Workers comp constitutionality challenge dismissedPosted On: Jun. 25, 2015 12:00 AM CST
A Florida appeals court on Wednesday overturned a controversial decision by a state circuit court judge that questioned the constitutionality of the state’s workers compensation system.
A three-judge panel from Florida’s 3rd District Court of Appeal ruled in favor of the appellants in the much-watched case, The State of Florida v. Florida Workers’ Advocates et al.
In their unanimous ruling, the judges said that Miami-Dade Circuit Court Judge Jorge Cueto’s August 2014 ruling, in which he declared the state’s workers compensation system unconstitutional because changes made to it mean it no longer provides “an adequate exclusive replacement remedy” in place of common-law torts, was moot because the plaintiffs in the case lacked standing.
The plaintiffs in that case, which included advocacy groups Florida Workers’ Advocates and the Workers’ Injury Law and Advocacy Group, as well as a Miami-Dade County employee injured on the job, intervened as additional plaintiffs in the 2011 case of an injured farmworker, Julio Cortes.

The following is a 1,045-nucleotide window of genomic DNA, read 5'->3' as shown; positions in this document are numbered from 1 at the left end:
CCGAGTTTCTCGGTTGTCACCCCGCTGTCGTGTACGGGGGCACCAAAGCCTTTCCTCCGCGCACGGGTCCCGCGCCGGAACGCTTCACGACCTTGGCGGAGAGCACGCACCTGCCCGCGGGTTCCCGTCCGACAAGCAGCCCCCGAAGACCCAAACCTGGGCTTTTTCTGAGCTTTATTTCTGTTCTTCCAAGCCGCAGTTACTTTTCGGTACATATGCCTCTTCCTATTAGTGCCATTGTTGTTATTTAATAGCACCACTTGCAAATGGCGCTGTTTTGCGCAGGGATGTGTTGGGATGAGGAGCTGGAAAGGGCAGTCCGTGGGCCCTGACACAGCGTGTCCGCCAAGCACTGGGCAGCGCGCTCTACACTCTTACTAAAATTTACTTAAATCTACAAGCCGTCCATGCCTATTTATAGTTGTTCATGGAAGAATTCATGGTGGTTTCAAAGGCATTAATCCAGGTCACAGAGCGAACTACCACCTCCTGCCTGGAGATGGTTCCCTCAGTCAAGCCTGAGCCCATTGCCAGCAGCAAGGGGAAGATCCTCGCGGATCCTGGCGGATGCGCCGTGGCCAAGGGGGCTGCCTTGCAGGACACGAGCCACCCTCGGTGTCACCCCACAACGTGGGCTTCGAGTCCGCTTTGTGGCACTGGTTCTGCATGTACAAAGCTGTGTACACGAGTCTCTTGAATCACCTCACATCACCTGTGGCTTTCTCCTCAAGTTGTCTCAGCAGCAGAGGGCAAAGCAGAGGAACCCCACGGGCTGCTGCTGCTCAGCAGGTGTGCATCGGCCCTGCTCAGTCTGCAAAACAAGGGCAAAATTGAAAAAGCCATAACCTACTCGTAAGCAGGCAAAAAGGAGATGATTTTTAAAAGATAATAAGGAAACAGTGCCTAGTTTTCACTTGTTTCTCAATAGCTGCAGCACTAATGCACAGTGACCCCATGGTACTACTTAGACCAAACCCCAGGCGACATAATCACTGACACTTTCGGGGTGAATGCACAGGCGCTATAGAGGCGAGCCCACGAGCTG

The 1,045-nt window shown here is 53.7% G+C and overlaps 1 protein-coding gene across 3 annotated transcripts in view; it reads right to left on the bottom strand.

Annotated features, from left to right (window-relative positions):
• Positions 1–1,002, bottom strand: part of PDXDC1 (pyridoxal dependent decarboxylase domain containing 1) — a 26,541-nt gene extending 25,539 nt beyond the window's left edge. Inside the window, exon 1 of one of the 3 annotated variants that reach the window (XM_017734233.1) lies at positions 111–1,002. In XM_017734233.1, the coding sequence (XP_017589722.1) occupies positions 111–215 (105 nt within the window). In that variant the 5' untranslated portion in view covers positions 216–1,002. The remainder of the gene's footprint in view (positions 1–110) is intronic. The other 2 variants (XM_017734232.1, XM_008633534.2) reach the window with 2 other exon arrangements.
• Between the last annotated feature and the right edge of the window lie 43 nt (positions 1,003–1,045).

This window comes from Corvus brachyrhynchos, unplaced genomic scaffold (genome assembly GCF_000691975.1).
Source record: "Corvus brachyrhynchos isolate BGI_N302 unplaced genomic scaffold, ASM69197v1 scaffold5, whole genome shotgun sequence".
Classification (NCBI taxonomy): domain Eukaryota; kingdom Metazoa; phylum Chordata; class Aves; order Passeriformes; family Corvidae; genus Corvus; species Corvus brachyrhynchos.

The appellate judges said that considering the withdrawal of Mr. Cortes and his employer, Velda Farms L.L.C., from the case, the intervenors lacked standing to challenge the constitutionality of section 440.11 of the Florida’s workers compensation statute, which establishes workers compensation as exclusive remedy and immunizes employers from lawsuits regarding work-related injuries.
“The initial claims and parties in this case at its inception in 2011 were transformed by the present appellants and their counsel into a completely different set of claims and parties over the three years which followed,” the ruling states. “In the process, the case lost the essential elements of a justiciable ‘case or controversy,’ an identifiable and properly joined defendant, and a procedurally proper vehicle for the trial court’s assessment of the constitutionality of section 440.11.”
However, while dismissing this case, the judges made clear they were not ruling on the constitutionality of exclusive remedy.
“Because we find the issues dispositive, we decline to review the trial court’s analysis of the appellees’ state and federal constitutional claims,” the ruling states.